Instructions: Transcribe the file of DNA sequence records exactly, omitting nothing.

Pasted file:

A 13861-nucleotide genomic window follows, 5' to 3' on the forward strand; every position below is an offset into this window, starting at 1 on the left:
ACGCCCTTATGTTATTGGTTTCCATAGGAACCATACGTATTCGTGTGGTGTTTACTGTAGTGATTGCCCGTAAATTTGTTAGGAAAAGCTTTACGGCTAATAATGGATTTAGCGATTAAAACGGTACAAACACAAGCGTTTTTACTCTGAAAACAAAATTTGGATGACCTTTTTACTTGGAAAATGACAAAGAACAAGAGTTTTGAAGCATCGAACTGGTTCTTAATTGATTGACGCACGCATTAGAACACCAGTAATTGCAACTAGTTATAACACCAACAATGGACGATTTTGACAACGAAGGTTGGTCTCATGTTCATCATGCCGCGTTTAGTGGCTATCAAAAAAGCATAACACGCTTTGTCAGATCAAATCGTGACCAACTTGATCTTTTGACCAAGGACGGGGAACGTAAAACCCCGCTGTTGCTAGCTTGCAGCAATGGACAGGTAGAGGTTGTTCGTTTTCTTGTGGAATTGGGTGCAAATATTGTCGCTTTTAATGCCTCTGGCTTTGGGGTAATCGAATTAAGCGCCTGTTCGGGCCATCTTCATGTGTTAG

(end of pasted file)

A 13861-nucleotide genomic window follows, 5' to 3' on the forward strand; every position below is an offset into this window, starting at 1 on the left:
ACGCCCTTATGTTATTGGTTTCCATAGGAACCATACGTATTCGTGTGGTGTTTACTGTAGTGATTGCCCGTAAATTTGTTAGGAAAAGCTTTACGGCTAATAATGGATTTAGCGATTAAAACGGTACAAACACAAGCGTTTTTACTCTGAAAACAAAATTTGGATGACCTTTTTACTTGGAAAATGACAAAGAACAAGAGTTTTGAAGCATCGAACTGGTTCTTAATTGATTGACGCACGCATTAGAACACCAGTAATTGCAACTAGTTATAACACCAACAATGGACGATTTTGACAACGAAGGTTGGTCTCATGTTCATCATGCCGCGTTTAGTGGCTATCAAAAAAGCATAACACGCTTTGTCAGATCAAATCGTGACCAACTTGATCTTTTGACCAAGGACGGGGAACGTAAAACCCCGCTGTTGCTAGCTTGCAGCAATGGACAGGTAGAGGTTGTTCGTTTTCTTGTGGAATTGGGTGCAAATATTGTCGCTTTTAATGCCTCTGGCTTTGGGGTAATCGAATTAAGCGCCTGTTCGGGCCATCTTCATGTGTTAG